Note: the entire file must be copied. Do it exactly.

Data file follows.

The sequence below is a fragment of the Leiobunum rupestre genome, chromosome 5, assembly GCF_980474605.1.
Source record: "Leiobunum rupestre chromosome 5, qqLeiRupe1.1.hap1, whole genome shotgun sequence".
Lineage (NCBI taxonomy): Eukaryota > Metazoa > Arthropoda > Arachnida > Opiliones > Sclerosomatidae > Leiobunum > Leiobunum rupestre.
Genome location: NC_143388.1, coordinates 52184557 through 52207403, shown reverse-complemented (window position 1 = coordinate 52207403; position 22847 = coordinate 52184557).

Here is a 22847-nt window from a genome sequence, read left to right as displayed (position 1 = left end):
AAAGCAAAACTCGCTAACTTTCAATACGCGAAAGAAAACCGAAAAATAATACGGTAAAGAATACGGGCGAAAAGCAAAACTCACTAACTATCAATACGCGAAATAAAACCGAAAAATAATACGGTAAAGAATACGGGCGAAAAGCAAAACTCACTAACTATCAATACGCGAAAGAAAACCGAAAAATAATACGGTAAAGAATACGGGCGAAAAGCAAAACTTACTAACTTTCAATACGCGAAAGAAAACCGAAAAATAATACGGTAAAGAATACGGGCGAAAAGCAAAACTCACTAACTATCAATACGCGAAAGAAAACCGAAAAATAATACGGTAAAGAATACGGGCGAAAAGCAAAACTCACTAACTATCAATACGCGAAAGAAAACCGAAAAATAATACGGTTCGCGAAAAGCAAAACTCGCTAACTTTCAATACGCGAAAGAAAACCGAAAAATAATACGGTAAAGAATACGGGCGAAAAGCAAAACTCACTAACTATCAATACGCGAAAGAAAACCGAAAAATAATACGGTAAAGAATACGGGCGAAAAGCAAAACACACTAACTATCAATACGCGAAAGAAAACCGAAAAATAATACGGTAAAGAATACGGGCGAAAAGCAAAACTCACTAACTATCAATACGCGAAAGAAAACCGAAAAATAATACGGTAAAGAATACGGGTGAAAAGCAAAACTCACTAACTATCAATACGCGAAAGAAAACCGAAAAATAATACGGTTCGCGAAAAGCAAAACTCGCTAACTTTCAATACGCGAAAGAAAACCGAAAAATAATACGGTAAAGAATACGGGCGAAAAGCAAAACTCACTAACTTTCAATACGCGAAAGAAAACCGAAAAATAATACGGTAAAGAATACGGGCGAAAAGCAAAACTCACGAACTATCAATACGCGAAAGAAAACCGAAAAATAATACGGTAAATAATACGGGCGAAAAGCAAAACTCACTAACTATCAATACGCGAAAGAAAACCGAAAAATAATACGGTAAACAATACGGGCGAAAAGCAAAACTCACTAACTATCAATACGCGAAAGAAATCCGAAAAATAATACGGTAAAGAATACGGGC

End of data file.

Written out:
The sequence below is a fragment of the Leiobunum rupestre genome, chromosome 5, assembly GCF_980474605.1.
Source record: "Leiobunum rupestre chromosome 5, qqLeiRupe1.1.hap1, whole genome shotgun sequence".
Lineage (NCBI taxonomy): Eukaryota > Metazoa > Arthropoda > Arachnida > Opiliones > Sclerosomatidae > Leiobunum > Leiobunum rupestre.
Genome location: NC_143388.1, coordinates 52184557 through 52207403, shown reverse-complemented (window position 1 = coordinate 52207403; position 22847 = coordinate 52184557).

Here is a 22847-nt window from a genome sequence, read left to right as displayed (position 1 = left end):
AAAGCAAAACTCGCTAACTTTCAATACGCGAAAGAAAACCGAAAAATAATACGGTAAAGAATACGGGCGAAAAGCAAAACTCACTAACTATCAATACGCGAAATAAAACCGAAAAATAATACGGTAAAGAATACGGGCGAAAAGCAAAACTCACTAACTATCAATACGCGAAAGAAAACCGAAAAATAATACGGTAAAGAATACGGGCGAAAAGCAAAACTTACTAACTTTCAATACGCGAAAGAAAACCGAAAAATAATACGGTAAAGAATACGGGCGAAAAGCAAAACTCACTAACTATCAATACGCGAAAGAAAACCGAAAAATAATACGGTAAAGAATACGGGCGAAAAGCAAAACTCACTAACTATCAATACGCGAAAGAAAACCGAAAAATAATACGGTTCGCGAAAAGCAAAACTCGCTAACTTTCAATACGCGAAAGAAAACCGAAAAATAATACGGTAAAGAATACGGGCGAAAAGCAAAACTCACTAACTATCAATACGCGAAAGAAAACCGAAAAATAATACGGTAAAGAATACGGGCGAAAAGCAAAACACACTAACTATCAATACGCGAAAGAAAACCGAAAAATAATACGGTAAAGAATACGGGCGAAAAGCAAAACTCACTAACTATCAATACGCGAAAGAAAACCGAAAAATAATACGGTAAAGAATACGGGTGAAAAGCAAAACTCACTAACTATCAATACGCGAAAGAAAACCGAAAAATAATACGGTTCGCGAAAAGCAAAACTCGCTAACTTTCAATACGCGAAAGAAAACCGAAAAATAATACGGTAAAGAATACGGGCGAAAAGCAAAACTCACTAACTTTCAATACGCGAAAGAAAACCGAAAAATAATACGGTAAAGAATACGGGCGAAAAGCAAAACTCACGAACTATCAATACGCGAAAGAAAACCGAAAAATAATACGGTAAATAATACGGGCGAAAAGCAAAACTCACTAACTATCAATACGCGAAAGAAAACCGAAAAATAATACGGTAAACAATACGGGCGAAAAGCAAAACTCACTAACTATCAATACGCGAAAGAAATCCGAAAAATAATACGGTAAAGAATACGGGC